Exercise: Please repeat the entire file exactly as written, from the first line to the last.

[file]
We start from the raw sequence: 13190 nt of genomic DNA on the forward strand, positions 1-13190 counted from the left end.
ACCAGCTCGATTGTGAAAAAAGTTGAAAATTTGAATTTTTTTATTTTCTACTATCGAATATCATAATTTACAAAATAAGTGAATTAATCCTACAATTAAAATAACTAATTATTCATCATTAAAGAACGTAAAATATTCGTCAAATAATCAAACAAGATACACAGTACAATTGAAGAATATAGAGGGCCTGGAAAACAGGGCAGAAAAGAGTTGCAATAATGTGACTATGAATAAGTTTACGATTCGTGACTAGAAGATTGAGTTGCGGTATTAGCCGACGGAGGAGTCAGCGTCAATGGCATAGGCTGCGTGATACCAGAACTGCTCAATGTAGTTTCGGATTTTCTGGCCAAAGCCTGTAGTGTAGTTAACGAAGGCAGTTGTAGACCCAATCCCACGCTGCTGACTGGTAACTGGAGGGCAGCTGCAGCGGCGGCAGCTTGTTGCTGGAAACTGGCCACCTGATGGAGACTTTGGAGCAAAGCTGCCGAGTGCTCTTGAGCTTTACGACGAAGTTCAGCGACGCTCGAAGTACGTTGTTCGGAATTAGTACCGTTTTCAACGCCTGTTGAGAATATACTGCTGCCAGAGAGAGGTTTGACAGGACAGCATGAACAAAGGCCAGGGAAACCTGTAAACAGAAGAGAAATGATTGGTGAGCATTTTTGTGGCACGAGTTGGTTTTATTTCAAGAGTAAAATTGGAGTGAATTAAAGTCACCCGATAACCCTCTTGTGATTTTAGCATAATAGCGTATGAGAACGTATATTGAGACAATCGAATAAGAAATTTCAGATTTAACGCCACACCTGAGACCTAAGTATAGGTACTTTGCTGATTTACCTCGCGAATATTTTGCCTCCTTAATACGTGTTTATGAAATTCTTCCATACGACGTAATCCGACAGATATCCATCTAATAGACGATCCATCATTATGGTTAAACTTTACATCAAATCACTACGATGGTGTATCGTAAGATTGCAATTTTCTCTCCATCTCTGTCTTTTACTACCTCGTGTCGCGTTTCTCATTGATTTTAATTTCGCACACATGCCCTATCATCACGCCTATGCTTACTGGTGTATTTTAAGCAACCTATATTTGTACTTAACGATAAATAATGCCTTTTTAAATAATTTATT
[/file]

We start from the raw sequence: 13190 nt of genomic DNA on the forward strand, positions 1-13190 counted from the left end.
ACCAGCTCGATTGTGAAAAAAGTTGAAAATTTGAATTTTTTTATTTTCTACTATCGAATATCATAATTTACAAAATAAGTGAATTAATCCTACAATTAAAATAACTAATTATTCATCATTAAAGAACGTAAAATATTCGTCAAATAATCAAACAAGATACACAGTACAATTGAAGAATATAGAGGGCCTGGAAAACAGGGCAGAAAAGAGTTGCAATAATGTGACTATGAATAAGTTTACGATTCGTGACTAGAAGATTGAGTTGCGGTATTAGCCGACGGAGGAGTCAGCGTCAATGGCATAGGCTGCGTGATACCAGAACTGCTCAATGTAGTTTCGGATTTTCTGGCCAAAGCCTGTAGTGTAGTTAACGAAGGCAGTTGTAGACCCAATCCCACGCTGCTGACTGGTAACTGGAGGGCAGCTGCAGCGGCGGCAGCTTGTTGCTGGAAACTGGCCACCTGATGGAGACTTTGGAGCAAAGCTGCCGAGTGCTCTTGAGCTTTACGACGAAGTTCAGCGACGCTCGAAGTACGTTGTTCGGAATTAGTACCGTTTTCAACGCCTGTTGAGAATATACTGCTGCCAGAGAGAGGTTTGACAGGACAGCATGAACAAAGGCCAGGGAAACCTGTAAACAGAAGAGAAATGATTGGTGAGCATTTTTGTGGCACGAGTTGGTTTTATTTCAAGAGTAAAATTGGAGTGAATTAAAGTCACCCGATAACCCTCTTGTGATTTTAGCATAATAGCGTATGAGAACGTATATTGAGACAATCGAATAAGAAATTTCAGATTTAACGCCACACCTGAGACCTAAGTATAGGTACTTTGCTGATTTACCTCGCGAATATTTTGCCTCCTTAATACGTGTTTATGAAATTCTTCCATACGACGTAATCCGACAGATATCCATCTAATAGACGATCCATCATTATGGTTAAACTTTACATCAAATCACTACGATGGTGTATCGTAAGATTGCAATTTTCTCTCCATCTCTGTCTTTTACTACCTCGTGTCGCGTTTCTCATTGATTTTAATTTCGCACACATGCCCTATCATCACGCCTATGCTTACTGGTGTATTTTAAGCAACCTATATTTGTACTTAACGATAAATAATGCCTTTTTAAATAATTTATT